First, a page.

- 22%: Increased productivity for our funeral home team
- 20%: Finding solutions that simplify my life
- 19%: Integration between all of our technology partners
- 16%: Finding tools that help me remain connected with my families
- 8%: Better visibility for my business online
- 7%: An improved or enhanced social media presence
- 5%: Finding technology solutions that allow me to work away from the office
- About 3% selected ‘other’ and wrote in responses. Some of the most common write-in responses included, ‘technology that will help grow my business’ and ‘finding technology that is easy to implement and user-friendly.’
Survey participants were asked what their most important objective is when evaluating if technology solution is a good fit for their funeral home. Below is a breakdown of their responses.
- 38%: Will this solution improve the experience of families I am serving?
- 35%: Will this solution save me time and increase my team’s productivity?
- 17%: Will this solution integrate with my current technology systems?
- 8%: Will this solution increase my office mobility?
- About 2% selected ‘other’ and wrote in responses. Some of the most common write-in responses included, “will this solution increase market share?”, “will this solution save me money” and “will this solution be easy for non-tech people?”
This data reveals that, by and large, the most crucial goal funeral professionals have when evaluating technical solutions is the element of saved time. The top three goals: ‘increased productivity’, ‘solutions that simplify my life’ and ‘integration between technology partners’ all involve accomplishing tasks with less time and effort. Saved time was also the #2 ranked objective funeral directors have when evaluating if a technology solution is a good fit for their funeral home. The #1 objective, ‘will this solution improve the experience of the families I am serving?’ is also directly tied to the goal of saving time. When funeral directors spend less time on data entry and office tasks, they have more time to devote to the families they are serving which in turn improves the family’s experience.
Technology Business Purposes
The survey asked funeral professionals to indicate how their funeral home uses technology for business purposes. Below is a breakdown of the most common funeral home business uses of technology.
- 77% use technology for website management
- 69% use technology for answering service tracking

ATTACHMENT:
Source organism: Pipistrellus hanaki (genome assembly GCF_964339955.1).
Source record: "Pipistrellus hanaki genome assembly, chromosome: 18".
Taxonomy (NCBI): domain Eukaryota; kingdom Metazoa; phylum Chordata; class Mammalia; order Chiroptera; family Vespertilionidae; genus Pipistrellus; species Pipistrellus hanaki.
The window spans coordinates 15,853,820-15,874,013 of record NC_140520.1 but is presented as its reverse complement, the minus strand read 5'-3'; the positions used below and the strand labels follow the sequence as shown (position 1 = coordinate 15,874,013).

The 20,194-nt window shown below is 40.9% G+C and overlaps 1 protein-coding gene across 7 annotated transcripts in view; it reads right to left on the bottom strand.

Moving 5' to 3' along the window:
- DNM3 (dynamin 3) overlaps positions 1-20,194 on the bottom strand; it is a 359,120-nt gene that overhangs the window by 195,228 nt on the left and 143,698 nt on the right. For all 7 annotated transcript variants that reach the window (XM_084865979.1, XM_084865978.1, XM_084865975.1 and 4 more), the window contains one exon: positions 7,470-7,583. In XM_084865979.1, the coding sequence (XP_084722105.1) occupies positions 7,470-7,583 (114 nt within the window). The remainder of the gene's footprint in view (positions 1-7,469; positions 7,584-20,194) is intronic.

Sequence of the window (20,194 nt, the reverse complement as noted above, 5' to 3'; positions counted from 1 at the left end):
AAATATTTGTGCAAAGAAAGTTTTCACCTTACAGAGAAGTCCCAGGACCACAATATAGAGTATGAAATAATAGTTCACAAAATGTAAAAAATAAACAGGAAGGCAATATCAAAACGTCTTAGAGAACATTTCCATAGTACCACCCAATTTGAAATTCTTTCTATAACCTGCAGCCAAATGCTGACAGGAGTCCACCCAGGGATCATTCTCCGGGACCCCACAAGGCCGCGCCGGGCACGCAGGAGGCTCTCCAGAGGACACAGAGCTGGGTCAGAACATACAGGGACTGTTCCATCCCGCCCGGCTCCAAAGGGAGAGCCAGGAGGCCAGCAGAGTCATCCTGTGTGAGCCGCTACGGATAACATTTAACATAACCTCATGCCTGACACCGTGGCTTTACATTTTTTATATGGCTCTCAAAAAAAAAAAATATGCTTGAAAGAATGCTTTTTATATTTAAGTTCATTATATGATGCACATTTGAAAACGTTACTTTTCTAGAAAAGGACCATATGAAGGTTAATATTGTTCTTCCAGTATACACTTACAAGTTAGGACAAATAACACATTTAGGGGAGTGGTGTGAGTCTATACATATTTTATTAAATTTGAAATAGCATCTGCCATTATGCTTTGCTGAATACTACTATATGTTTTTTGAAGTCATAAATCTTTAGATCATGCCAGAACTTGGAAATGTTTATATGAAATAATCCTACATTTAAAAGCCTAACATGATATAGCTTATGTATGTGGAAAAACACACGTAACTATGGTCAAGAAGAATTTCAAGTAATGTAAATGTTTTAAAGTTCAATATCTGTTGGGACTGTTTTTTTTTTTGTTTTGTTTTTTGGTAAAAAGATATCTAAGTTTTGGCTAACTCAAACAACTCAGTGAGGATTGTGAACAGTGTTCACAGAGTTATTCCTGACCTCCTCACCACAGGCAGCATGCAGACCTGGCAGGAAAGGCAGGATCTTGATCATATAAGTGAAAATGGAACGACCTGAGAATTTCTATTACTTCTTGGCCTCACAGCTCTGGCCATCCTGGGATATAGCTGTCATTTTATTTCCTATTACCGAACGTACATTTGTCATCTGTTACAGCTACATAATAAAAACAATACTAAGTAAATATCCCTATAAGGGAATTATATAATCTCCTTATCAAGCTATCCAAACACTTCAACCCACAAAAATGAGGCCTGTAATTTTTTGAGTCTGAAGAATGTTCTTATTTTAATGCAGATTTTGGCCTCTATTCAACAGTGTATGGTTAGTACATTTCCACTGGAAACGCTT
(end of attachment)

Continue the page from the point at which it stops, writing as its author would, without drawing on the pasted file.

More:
- 41% use technology to manage their funeral home cases
- 23% use technology manage the funeral home inventory and accounting
- 21% use technology to create or complete forms
- 19% use technology for scheduling and managing the funeral home calendar
- 17% use technology to collaborate with families on services
- 11% use technology to manage funeral home tasks
- 10% use technology for live streaming funeral services
- 9% use technology to collaborate with their team on projects
- About 3% of respondents selected ‘other’ and listed other business tasks they accomplish with technology such as memorial tribute videos, guest registry systems and communicate with their county coroner.
Mobile App Business Purposes
The survey asked funeral professionals to indicate how their funeral home uses mobile app for business purposes. Below is a breakdown of the most common funeral home business uses of mobile technology.
- 66% use mobile technology to manage their funeral home’s social media accounts
- 41% use mobile technology to access and/or control the funeral home’s mobile-optimized website
- 37% use mobile technology to track business communication and phone calls
- 24% use mobile technology to manage the funeral home’s banking/finance
- 24% use mobile technology to collaborate with their team on projects
- 20% use mobile technology to display options to families during arrangement conferences through a mobile tablet
- 11% use mobile technology to conduct email marketing
- 4% use mobile technology for embalming calculations
- About 2% of responses selected ‘other’ and listed other business tasks they accomplish with mobile technology such as video surveillance monitoring, cloud-based computing and payroll/time recording.
With the exception of website management, answering service tracking, and social media management, none of the technical solutions received more than 50 percent of the total number of votes. This data reveals that less than half of funeral homes are utilizing technology to streamline other office tasks such as case management, form creation, scheduling and accounting. The fact that only 41% use technology for case management is especially surprising considering how vital maintaining accurate records is for funeral homes. Aside from reducing the risk of a data entry error or misplaced record, there is great potential for funeral homes to save a considerable amount of time just by eliminating manual bookkeeping.
Funeral Home Management Systems Ranked by Usage